We called a meeting with the boys before announcing that we would be finding a different alternative for next year. We hoped at least to document what had gone wrong and to extract some learning lessons from the experience. Before the meeting, we had decided that we would ask them if they would want to consider forming a more formal high school under the official auspices of Lamplighters, but were pretty convinced that we all would decide to pass.
The room was packed. The boys, a handful of educators who had been involved with the program, 404 parents, Lamplighters board members and guests came together. We started by listing everything we had learned over the year and what we might advise others about starting a program such as 404. At some point, one of the boys suggested we keep a “wish list” for our new school. NEW SCHOOL??? Wait…we thought we were closing!
We casually asked the boys whether they thought we could start a successful program out of the ashes of 404. It was unanimously “yes.” Immediately, we shifted our work to start the planning. What would be our vision? Structure? What resources would we need? How would the boy’s attitudes and behaviors need to change? Lamplighters Mesivta had been born. The hard work had just begun.
During the summer of 2017, we began the planning of 404 2.0. We identified several basic principles that would need to be structured if we had a shot of succeeding. We would need the right teachers, the right space, the appropriate curriculum and instruction—but most importantly, we would need a commitment from the boys that they would partner with us to build a school that would work.
Several important components needed to be worked out with a delicate balance: using technology in a productive way, implementing a proper schedule that works with the boys’ energy, allowing students to be responsible for parts of their learning while providing enough structure and, most importantly, building a positive reinforcement system to focus on the light, rather than to fight the darkness. Each of these components required a whole series of design meetings and prototyping in order to follow through on our commitment to partner with the students, rather than just imposing from above.
The most exciting moment of the summer was when the mesivta boys began to learn how to CAT5 wire and set up the IT network for their new building. They helped with part of the renovation of their new space, including picking out and assembling the furniture, as well as wiring lighting and even acted as janitors of the building. Talk about ownership.
In a school that values process and collaboration there will always be risk. Whether the risk is being judged for our choice to do things differently and depart from community norms, whether it be experiencing the consequences of the fact that without control students may choose to be non-productive or experiment with “breaking the rules,” or risking our reputation as educators…these will never go away.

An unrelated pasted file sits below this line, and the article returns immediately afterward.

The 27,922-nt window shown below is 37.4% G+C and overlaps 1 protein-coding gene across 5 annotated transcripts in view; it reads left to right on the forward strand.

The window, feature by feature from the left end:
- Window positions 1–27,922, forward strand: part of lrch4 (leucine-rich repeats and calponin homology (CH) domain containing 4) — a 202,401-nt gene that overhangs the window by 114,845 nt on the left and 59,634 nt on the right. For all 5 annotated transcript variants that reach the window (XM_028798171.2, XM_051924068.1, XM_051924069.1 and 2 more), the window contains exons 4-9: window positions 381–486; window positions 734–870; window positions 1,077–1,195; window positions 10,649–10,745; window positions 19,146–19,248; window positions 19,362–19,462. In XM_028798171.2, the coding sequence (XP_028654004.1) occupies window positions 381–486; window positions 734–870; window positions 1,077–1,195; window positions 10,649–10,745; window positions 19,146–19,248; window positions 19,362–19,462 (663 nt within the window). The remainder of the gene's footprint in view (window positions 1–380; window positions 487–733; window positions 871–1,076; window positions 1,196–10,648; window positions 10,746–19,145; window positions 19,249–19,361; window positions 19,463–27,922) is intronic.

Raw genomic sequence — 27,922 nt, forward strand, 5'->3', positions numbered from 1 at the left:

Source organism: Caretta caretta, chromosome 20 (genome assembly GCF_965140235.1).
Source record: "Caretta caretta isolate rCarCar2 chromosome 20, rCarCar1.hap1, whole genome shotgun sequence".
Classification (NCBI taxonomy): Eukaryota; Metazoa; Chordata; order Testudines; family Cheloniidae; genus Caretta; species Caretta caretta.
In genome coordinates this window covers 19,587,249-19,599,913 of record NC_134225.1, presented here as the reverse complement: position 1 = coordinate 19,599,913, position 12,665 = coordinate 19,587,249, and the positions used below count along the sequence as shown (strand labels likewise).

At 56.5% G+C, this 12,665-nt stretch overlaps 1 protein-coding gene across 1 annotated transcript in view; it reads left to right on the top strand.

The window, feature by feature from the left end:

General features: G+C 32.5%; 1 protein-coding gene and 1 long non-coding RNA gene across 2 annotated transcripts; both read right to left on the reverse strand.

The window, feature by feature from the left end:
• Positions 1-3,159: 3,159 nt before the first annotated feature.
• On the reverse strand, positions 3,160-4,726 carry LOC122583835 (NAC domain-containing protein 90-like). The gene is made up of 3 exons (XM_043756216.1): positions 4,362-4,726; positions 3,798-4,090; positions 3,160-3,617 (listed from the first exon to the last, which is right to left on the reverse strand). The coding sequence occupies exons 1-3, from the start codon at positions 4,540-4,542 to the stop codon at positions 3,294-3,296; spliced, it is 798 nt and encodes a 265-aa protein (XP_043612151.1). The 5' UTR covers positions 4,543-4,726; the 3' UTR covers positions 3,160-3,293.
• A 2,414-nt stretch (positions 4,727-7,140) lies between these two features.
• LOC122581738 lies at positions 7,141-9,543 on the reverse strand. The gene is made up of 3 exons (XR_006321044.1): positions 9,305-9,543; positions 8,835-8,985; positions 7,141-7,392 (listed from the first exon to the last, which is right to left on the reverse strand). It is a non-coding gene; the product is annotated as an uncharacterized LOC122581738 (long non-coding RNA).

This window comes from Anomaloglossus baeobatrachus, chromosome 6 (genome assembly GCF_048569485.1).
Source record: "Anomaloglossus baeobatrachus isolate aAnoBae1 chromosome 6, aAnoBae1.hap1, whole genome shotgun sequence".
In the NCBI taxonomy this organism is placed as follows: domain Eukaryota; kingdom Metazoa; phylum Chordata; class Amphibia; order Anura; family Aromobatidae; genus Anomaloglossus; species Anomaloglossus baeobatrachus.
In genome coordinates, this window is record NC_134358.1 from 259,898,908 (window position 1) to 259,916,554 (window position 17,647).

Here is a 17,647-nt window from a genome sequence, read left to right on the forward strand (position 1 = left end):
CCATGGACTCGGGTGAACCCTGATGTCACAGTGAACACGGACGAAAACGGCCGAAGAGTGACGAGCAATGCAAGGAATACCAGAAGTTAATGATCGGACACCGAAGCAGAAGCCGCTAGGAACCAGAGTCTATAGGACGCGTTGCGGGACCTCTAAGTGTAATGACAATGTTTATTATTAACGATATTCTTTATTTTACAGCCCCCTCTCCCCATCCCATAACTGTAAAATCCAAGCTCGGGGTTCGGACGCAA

But the “what if…” is what inspires us. Therefore, equal to the risk is the reward. Even though we are now Lamplighters Yeshivah, we will always be 404 (school in a box not found).
During the process of building this prize entry we learned so much together. For the first time we captured our stories and perspectives in video. We learned to film and edit. We now know how to design an ebook.
Rabbi Fenton, Morah Rivkah and Reb Vadi took time to reflect on our journey and how fortunate we are to have been given the blessings we experience by being a part of this special community. Of course, students partnered with teachers to apply for the prize–in our school students are teachers and teachers are students.
We hope our story of risk-failure-opportunity is not only inspirational to others…but becomes a living proof-of-concept. This is already happening, as more and more boys call us to ask to join the program. More and more educators are calling to visit. Other educators are considering what we are learning to be important.
Our future is full of possibility.
Rabbi Yehuda Fenton is the main Kodesh teacher and head of the Lamplighters Mesitva (404). Morah Rivkah Schack is the main teacher of secular studies and design-process facilitator. The two are forging a path of yeshivah education in the Crown Heights community with a new format--one that challenges students to co-design their learning and their school environment. An experienced yeshivah educator, editor of chassidic texts and well as a life-long learner (who can also teach about the science of cooking!), Rabbi Fenton joined the mesivta this year. Morah Rivkah, a school founder, principle, teacher trainer and curriculum designer extraordinaire, is both a mom and teacher for the mesivta (and especially loves teaching creative writing to reluctant authors).